Consolidation of the agricultural sector will make the role of knowledge and technical experts like Big Dutchman “more necessary” because of the superior service the company offers. China will remain preoccupied with food safety and “question what goes into” the country’s pigs and other food. 
Aside from watching private investment in the agricultural sector, Big Dutchman closely watches Chinese government economic blueprints and spending plans which guide investment in certain segments of the agricultural market. For instance, the government’s five-year plan will ensure egg production grows. In China, subsidies to farmers have guided investment in particular areas. Subsidies have helped consistently lift grain yields, for instance, and have helped the rise of a wave of new ‘integrator’ pork processors like Zhongpin and Shineway which also produce their own pigs to ensure quality of supply.

altBetter service

Big Dutchman’s staff of 250 is mostly engaged in sales as manufacturing is outsourced. Installation and service staff numbers are growing every day. “A lot of farmers in China know they need to get to the next level, but don’t know how.”  Big Dutchman staff provides a “consultative sales role”. A design fee is added into the cost, but is only a minor element of the overall cost.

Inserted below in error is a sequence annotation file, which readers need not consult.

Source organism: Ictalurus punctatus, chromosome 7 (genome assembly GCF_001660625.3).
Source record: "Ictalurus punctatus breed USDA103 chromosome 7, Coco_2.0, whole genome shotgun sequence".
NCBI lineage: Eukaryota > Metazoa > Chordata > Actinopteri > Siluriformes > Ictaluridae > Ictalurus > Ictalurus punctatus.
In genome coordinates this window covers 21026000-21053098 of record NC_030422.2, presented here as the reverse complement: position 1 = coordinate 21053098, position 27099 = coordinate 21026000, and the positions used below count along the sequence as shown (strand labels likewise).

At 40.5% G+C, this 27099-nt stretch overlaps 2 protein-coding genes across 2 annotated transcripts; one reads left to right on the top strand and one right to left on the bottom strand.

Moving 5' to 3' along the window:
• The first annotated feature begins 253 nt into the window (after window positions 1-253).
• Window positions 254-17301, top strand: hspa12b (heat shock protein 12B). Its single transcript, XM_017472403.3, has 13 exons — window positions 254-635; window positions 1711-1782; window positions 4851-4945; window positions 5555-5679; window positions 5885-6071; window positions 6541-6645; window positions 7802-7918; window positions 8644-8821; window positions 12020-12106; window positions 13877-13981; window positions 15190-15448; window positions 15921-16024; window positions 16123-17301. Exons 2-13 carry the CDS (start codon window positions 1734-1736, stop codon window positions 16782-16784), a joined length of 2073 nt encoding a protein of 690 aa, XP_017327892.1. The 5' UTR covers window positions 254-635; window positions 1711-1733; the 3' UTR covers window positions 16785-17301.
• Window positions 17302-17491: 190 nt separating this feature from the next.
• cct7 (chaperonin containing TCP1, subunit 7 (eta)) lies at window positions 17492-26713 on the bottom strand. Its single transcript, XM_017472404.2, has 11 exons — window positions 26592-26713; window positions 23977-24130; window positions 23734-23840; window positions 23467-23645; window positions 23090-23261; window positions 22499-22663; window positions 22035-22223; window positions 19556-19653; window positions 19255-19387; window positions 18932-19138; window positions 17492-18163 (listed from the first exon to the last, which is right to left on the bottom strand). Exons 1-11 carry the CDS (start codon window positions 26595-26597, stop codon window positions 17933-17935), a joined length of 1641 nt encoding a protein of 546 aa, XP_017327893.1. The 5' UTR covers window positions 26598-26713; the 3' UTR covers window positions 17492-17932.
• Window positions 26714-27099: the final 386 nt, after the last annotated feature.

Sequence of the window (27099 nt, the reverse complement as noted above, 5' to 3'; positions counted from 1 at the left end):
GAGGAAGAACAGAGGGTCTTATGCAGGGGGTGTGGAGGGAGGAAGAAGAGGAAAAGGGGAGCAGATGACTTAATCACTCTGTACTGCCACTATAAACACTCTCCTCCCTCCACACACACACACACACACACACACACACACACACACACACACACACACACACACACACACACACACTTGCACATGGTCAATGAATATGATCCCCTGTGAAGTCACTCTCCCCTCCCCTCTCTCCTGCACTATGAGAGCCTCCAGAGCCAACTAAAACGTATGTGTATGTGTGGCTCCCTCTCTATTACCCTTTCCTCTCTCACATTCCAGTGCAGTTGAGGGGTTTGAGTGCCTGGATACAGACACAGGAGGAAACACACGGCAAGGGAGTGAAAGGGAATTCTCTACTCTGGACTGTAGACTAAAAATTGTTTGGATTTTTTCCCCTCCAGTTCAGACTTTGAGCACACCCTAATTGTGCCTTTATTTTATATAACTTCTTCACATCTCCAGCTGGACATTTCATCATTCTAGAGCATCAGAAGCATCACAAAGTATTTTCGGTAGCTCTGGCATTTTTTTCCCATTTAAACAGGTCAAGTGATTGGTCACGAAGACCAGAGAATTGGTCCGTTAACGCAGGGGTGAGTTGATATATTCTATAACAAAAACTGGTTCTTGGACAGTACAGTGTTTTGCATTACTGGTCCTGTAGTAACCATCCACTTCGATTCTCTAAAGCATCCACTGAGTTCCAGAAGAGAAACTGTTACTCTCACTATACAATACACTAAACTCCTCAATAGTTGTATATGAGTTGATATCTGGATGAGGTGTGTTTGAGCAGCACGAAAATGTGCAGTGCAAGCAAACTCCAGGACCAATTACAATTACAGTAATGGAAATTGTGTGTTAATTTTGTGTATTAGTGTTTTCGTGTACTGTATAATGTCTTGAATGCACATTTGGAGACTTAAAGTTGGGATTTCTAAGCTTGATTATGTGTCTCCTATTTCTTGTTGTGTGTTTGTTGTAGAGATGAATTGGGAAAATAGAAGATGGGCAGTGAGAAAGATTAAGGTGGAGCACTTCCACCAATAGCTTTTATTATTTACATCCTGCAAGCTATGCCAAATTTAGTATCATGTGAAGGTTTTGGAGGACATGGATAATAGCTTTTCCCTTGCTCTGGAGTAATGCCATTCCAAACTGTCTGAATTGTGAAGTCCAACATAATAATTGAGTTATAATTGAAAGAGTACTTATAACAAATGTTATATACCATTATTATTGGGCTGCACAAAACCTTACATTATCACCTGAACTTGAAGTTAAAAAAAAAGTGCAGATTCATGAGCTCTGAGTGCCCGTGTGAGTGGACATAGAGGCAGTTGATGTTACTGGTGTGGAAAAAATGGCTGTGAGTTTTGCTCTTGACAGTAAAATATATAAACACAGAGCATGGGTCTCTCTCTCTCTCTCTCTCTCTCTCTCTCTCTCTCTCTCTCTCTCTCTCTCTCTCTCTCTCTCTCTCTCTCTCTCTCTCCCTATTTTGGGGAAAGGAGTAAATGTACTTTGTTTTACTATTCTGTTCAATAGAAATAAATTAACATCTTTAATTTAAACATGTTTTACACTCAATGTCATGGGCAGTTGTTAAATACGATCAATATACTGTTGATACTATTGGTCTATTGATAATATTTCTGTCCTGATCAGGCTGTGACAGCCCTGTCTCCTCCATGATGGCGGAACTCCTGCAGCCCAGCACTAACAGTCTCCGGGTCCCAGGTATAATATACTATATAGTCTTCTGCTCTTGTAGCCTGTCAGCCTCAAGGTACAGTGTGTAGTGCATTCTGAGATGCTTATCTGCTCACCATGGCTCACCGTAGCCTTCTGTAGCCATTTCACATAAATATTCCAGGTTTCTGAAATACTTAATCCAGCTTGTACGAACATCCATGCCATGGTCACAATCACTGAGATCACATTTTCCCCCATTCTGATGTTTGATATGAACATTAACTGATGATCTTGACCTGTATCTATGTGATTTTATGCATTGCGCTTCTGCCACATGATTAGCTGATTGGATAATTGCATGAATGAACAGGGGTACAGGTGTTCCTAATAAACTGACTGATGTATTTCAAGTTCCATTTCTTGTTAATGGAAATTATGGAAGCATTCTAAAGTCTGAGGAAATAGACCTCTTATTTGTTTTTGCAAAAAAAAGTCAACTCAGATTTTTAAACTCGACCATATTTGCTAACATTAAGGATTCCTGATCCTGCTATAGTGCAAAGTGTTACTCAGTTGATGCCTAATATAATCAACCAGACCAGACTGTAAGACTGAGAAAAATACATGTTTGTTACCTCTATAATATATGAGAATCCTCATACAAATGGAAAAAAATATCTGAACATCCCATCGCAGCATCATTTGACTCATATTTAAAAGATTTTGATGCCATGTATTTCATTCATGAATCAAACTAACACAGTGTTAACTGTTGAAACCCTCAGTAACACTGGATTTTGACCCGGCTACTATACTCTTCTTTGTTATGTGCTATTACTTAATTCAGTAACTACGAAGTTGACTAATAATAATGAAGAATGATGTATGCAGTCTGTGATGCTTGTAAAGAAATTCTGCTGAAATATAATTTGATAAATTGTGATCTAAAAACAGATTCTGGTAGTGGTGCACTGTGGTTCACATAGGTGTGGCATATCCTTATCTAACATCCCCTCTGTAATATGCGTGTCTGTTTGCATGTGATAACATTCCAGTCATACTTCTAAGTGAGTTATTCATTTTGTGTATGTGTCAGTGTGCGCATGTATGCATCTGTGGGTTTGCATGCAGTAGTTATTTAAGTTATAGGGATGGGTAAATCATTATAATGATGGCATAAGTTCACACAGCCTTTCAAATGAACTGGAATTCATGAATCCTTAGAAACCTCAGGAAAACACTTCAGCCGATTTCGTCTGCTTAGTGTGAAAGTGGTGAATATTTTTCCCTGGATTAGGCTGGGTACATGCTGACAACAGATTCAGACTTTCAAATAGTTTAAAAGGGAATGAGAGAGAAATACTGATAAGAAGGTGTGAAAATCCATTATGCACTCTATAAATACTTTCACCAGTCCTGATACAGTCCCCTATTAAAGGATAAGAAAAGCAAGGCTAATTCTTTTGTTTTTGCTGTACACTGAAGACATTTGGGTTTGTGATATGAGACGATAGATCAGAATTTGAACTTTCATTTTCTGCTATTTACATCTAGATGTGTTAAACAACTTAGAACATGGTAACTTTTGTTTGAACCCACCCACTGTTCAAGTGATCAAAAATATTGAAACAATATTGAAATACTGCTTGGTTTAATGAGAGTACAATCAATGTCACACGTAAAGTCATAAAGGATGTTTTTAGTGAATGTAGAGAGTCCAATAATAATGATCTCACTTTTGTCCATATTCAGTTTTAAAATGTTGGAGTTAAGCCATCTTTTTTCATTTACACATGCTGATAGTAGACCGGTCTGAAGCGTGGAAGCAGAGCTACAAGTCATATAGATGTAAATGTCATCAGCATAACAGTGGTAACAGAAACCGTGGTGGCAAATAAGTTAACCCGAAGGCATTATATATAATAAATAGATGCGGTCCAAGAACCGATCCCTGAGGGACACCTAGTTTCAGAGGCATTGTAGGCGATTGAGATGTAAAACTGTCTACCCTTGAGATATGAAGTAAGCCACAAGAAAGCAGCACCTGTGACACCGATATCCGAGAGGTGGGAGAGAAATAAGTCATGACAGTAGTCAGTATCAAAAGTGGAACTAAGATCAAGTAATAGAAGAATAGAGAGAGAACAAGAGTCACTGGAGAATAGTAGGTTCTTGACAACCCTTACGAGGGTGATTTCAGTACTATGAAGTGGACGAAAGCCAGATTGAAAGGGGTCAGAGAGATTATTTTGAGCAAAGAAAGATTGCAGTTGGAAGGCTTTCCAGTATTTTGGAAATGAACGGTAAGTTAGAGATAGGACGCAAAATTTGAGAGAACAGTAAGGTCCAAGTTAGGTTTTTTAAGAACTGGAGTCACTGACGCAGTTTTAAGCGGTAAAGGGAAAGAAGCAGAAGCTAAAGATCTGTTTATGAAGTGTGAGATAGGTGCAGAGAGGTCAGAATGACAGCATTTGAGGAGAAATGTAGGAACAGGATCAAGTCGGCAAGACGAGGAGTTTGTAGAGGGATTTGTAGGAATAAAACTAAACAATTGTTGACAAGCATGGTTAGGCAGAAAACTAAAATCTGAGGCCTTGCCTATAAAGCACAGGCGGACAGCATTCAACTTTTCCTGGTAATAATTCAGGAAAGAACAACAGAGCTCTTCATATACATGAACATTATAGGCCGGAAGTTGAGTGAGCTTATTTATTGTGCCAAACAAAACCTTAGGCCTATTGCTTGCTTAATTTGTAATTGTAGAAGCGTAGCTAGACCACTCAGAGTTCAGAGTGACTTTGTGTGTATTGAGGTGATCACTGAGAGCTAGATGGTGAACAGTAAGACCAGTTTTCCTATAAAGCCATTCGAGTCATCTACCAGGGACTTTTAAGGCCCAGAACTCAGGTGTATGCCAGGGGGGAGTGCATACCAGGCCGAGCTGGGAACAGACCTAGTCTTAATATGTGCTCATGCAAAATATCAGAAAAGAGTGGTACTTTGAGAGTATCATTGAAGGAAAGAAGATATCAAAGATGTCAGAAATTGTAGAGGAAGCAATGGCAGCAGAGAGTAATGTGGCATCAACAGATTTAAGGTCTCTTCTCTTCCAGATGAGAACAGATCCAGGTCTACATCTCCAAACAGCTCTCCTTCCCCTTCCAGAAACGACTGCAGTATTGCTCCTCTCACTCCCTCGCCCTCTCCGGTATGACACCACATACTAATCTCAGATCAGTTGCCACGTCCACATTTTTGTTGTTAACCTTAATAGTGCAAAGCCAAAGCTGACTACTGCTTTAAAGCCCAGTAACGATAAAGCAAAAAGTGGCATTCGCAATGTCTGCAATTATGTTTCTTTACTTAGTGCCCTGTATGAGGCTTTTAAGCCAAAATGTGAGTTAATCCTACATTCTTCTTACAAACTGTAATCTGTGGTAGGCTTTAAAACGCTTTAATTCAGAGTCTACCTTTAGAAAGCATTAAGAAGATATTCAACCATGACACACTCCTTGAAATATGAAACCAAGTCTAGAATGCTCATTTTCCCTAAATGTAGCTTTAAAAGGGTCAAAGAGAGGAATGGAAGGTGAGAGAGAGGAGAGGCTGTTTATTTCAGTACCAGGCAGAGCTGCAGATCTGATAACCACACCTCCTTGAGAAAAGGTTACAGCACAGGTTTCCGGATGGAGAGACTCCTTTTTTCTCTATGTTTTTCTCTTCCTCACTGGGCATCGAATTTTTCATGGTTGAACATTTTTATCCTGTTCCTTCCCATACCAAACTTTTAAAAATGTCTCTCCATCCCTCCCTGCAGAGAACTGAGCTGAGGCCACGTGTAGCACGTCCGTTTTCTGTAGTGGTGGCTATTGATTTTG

There’s room for Multi National Corporations for the next decade, “and after that it’s hard to say.” Locals, like Beijing-based Kingpen, are growing in scale and quality. They also have crucial distribution networks. Big Dutchman’s international competitors in China include US-based GSI, which supplies Chinese pig farms. “There are a few big guys who come and go, it’s very spread out… We are all good friends; we meet at trade shows like the annual Nanjing show in May.”
Big Dutchman’s high standards of service means it will continue to have a role in China. Service is key; it takes a lot of maintenance. “Ventilation systems, for instance are key in a big facility.” The company’s customers get spare parts in 24 hours from Tianjin. Likewise, there’s a telephone help line.
Nearly a decade finding quality local suppliers and tweaking standards has ensured McCawley’s Tianjin operations can guarantee international-standard products for Chinese farmers.  “The idea of globalised production is that standards are the same across all facilities. Steel and plastic must meet the firm’s global standards.”
Finding reliable local suppliers is a painstaking process. “Some [of our products] are more difficult to produce because of the tight tolerance on the welding…if you do production it has to be available for export…thus it takes longer to find local suppliers.”

By Mark Gao